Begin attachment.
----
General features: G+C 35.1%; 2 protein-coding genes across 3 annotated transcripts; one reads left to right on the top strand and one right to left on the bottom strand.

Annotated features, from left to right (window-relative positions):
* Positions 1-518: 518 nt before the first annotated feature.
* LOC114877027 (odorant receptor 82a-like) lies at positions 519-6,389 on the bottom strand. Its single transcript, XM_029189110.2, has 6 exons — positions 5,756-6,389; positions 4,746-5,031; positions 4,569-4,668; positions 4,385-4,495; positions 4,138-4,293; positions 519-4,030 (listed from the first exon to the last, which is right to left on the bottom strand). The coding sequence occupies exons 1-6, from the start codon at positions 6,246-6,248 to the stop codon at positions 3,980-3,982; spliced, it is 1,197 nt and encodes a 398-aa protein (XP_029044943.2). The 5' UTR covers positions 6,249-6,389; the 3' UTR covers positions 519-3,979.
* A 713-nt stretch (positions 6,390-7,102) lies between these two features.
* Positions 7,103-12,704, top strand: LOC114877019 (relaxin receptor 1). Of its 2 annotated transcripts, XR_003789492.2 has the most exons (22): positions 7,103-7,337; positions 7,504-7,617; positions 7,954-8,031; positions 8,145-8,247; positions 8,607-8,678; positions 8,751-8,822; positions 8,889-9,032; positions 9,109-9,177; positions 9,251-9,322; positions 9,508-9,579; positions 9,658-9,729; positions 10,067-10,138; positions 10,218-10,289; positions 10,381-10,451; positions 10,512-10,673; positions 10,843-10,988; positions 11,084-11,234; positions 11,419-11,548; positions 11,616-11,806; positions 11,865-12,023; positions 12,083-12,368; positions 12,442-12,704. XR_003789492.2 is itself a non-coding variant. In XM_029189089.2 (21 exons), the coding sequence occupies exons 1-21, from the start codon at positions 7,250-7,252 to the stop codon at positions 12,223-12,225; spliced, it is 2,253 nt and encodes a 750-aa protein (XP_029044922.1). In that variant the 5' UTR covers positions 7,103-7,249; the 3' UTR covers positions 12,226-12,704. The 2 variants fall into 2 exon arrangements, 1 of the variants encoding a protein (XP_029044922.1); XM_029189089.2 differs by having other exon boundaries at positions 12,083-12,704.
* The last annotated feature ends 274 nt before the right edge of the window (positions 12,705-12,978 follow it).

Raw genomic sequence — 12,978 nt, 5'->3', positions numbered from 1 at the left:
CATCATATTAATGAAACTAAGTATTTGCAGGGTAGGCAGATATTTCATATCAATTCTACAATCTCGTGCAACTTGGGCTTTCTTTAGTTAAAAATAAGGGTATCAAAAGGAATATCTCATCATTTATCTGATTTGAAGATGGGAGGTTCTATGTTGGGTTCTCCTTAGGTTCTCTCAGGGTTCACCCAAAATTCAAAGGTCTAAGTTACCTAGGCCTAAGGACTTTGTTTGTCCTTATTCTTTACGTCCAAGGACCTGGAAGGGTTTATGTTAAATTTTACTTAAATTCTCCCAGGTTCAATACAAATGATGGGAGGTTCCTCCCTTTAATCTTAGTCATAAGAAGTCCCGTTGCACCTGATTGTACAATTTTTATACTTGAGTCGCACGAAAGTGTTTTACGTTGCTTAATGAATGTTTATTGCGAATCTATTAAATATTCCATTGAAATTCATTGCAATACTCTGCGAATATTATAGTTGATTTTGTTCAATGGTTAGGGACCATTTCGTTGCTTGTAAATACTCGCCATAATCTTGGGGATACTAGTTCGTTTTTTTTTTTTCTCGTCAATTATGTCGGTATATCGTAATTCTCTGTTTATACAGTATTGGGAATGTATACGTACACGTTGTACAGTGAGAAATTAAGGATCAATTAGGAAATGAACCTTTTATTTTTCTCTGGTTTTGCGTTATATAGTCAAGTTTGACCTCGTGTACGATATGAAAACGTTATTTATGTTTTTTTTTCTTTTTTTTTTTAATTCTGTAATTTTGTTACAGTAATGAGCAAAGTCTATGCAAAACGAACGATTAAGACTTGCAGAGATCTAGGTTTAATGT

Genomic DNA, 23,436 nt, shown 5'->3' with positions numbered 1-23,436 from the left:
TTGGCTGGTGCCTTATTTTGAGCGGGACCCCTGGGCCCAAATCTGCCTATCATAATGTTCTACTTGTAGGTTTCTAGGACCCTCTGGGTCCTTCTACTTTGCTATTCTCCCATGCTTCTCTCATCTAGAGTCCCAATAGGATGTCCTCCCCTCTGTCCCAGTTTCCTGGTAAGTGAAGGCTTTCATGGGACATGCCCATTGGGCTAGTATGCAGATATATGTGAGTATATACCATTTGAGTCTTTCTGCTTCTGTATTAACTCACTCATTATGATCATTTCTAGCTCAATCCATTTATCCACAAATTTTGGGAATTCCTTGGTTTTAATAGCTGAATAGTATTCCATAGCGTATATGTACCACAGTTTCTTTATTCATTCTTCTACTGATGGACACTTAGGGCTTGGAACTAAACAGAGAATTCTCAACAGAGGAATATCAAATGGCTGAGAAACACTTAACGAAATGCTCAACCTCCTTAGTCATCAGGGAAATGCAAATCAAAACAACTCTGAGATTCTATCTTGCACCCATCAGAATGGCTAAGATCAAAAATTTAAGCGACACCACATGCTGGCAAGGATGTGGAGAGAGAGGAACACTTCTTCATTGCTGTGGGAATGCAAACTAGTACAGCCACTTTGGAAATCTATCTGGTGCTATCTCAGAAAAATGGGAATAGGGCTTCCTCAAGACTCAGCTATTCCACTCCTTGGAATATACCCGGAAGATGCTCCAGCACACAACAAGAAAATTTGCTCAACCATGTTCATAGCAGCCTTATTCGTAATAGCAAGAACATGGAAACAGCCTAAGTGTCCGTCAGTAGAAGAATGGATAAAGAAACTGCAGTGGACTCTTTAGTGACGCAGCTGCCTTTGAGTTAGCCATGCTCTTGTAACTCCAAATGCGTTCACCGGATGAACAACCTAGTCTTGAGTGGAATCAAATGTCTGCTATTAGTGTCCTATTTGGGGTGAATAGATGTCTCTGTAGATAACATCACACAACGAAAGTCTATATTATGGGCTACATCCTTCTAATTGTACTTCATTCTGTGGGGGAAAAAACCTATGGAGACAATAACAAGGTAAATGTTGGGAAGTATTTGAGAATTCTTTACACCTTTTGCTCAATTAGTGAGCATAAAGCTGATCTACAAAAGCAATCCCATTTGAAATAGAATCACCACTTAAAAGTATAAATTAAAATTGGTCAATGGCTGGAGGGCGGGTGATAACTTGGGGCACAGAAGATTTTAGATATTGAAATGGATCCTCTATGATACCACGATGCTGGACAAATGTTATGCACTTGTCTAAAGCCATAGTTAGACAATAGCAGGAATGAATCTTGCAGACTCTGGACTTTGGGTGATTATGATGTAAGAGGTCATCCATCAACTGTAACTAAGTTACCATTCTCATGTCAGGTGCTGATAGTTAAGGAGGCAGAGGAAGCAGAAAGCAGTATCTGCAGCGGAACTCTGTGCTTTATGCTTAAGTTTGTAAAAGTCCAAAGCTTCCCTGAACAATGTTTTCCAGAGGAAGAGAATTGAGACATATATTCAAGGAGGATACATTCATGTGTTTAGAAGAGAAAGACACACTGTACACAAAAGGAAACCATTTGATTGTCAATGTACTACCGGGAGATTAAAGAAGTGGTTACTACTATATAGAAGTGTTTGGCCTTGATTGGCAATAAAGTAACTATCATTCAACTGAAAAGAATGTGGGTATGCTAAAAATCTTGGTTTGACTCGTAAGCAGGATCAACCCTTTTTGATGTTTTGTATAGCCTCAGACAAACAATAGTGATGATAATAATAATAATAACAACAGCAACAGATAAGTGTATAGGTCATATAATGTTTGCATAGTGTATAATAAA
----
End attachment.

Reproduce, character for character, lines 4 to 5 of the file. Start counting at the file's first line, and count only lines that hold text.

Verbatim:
* LOC114877027 (odorant receptor 82a-like) lies at positions 519-6,389 on the bottom strand. Its single transcript, XM_029189110.2, has 6 exons — positions 5,756-6,389; positions 4,746-5,031; positions 4,569-4,668; positions 4,385-4,495; positions 4,138-4,293; positions 519-4,030 (listed from the first exon to the last, which is right to left on the bottom strand). The coding sequence occupies exons 1-6, from the start codon at positions 6,246-6,248 to the stop codon at positions 3,980-3,982; spliced, it is 1,197 nt and encodes a 398-aa protein (XP_029044943.2). The 5' UTR covers positions 6,249-6,389; the 3' UTR covers positions 519-3,979.
* A 713-nt stretch (positions 6,390-7,102) lies between these two features.